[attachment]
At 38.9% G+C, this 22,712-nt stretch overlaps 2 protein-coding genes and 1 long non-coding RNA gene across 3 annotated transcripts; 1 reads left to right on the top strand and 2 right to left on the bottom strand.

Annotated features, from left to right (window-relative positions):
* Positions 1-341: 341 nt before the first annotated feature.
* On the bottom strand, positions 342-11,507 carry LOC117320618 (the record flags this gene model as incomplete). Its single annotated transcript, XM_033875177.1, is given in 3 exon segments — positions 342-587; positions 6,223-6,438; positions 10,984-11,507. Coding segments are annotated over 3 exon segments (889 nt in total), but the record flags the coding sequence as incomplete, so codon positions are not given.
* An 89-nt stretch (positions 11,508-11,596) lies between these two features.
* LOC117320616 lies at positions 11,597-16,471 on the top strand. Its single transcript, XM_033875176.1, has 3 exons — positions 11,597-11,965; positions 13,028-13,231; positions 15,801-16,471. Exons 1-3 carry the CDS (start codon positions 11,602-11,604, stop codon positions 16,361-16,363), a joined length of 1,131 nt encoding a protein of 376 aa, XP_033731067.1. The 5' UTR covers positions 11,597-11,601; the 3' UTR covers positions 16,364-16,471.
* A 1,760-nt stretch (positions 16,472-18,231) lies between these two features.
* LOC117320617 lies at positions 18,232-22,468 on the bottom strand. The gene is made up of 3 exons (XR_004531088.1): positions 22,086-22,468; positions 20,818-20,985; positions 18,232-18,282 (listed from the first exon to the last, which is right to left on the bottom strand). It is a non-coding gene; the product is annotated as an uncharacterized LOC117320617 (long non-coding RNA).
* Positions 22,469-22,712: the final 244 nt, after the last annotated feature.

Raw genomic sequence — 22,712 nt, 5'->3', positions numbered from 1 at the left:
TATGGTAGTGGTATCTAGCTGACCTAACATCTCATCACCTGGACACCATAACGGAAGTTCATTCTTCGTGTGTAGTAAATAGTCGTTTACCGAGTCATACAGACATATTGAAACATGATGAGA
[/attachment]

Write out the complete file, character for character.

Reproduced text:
At 38.9% G+C, this 22,712-nt stretch overlaps 2 protein-coding genes and 1 long non-coding RNA gene across 3 annotated transcripts; 1 reads left to right on the top strand and 2 right to left on the bottom strand.

Annotated features, from left to right (window-relative positions):
* Positions 1-341: 341 nt before the first annotated feature.
* On the bottom strand, positions 342-11,507 carry LOC117320618 (the record flags this gene model as incomplete). Its single annotated transcript, XM_033875177.1, is given in 3 exon segments — positions 342-587; positions 6,223-6,438; positions 10,984-11,507. Coding segments are annotated over 3 exon segments (889 nt in total), but the record flags the coding sequence as incomplete, so codon positions are not given.
* An 89-nt stretch (positions 11,508-11,596) lies between these two features.
* LOC117320616 lies at positions 11,597-16,471 on the top strand. Its single transcript, XM_033875176.1, has 3 exons — positions 11,597-11,965; positions 13,028-13,231; positions 15,801-16,471. Exons 1-3 carry the CDS (start codon positions 11,602-11,604, stop codon positions 16,361-16,363), a joined length of 1,131 nt encoding a protein of 376 aa, XP_033731067.1. The 5' UTR covers positions 11,597-11,601; the 3' UTR covers positions 16,364-16,471.
* A 1,760-nt stretch (positions 16,472-18,231) lies between these two features.
* LOC117320617 lies at positions 18,232-22,468 on the bottom strand. The gene is made up of 3 exons (XR_004531088.1): positions 22,086-22,468; positions 20,818-20,985; positions 18,232-18,282 (listed from the first exon to the last, which is right to left on the bottom strand). It is a non-coding gene; the product is annotated as an uncharacterized LOC117320617 (long non-coding RNA).
* Positions 22,469-22,712: the final 244 nt, after the last annotated feature.

Raw genomic sequence — 22,712 nt, 5'->3', positions numbered from 1 at the left:
TATGGTAGTGGTATCTAGCTGACCTAACATCTCATCACCTGGACACCATAACGGAAGTTCATTCTTCGTGTGTAGTAAATAGTCGTTTACCGAGTCATACAGACATATTGAAACATGATGAGA